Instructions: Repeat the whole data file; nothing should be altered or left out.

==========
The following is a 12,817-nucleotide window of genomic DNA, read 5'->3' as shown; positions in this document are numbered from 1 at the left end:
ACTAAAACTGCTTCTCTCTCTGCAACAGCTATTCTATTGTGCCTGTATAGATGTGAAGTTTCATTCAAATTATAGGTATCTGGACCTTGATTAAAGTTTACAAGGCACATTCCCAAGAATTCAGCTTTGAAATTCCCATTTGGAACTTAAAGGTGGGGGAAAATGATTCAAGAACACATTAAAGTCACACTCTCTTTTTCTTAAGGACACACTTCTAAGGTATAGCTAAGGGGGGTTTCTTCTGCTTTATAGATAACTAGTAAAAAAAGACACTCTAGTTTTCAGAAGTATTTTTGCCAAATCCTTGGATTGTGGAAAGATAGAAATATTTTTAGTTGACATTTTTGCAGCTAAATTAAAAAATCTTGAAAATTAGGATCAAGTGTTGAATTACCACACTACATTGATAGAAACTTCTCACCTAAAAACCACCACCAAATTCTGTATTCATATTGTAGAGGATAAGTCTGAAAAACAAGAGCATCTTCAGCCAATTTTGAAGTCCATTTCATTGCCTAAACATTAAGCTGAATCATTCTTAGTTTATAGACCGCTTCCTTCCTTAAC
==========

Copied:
The following is a 12,817-nucleotide window of genomic DNA, read 5'->3' as shown; positions in this document are numbered from 1 at the left end:
ACTAAAACTGCTTCTCTCTCTGCAACAGCTATTCTATTGTGCCTGTATAGATGTGAAGTTTCATTCAAATTATAGGTATCTGGACCTTGATTAAAGTTTACAAGGCACATTCCCAAGAATTCAGCTTTGAAATTCCCATTTGGAACTTAAAGGTGGGGGAAAATGATTCAAGAACACATTAAAGTCACACTCTCTTTTTCTTAAGGACACACTTCTAAGGTATAGCTAAGGGGGGTTTCTTCTGCTTTATAGATAACTAGTAAAAAAAGACACTCTAGTTTTCAGAAGTATTTTTGCCAAATCCTTGGATTGTGGAAAGATAGAAATATTTTTAGTTGACATTTTTGCAGCTAAATTAAAAAATCTTGAAAATTAGGATCAAGTGTTGAATTACCACACTACATTGATAGAAACTTCTCACCTAAAAACCACCACCAAATTCTGTATTCATATTGTAGAGGATAAGTCTGAAAAACAAGAGCATCTTCAGCCAATTTTGAAGTCCATTTCATTGCCTAAACATTAAGCTGAATCATTCTTAGTTTATAGACCGCTTCCTTCCTTAAC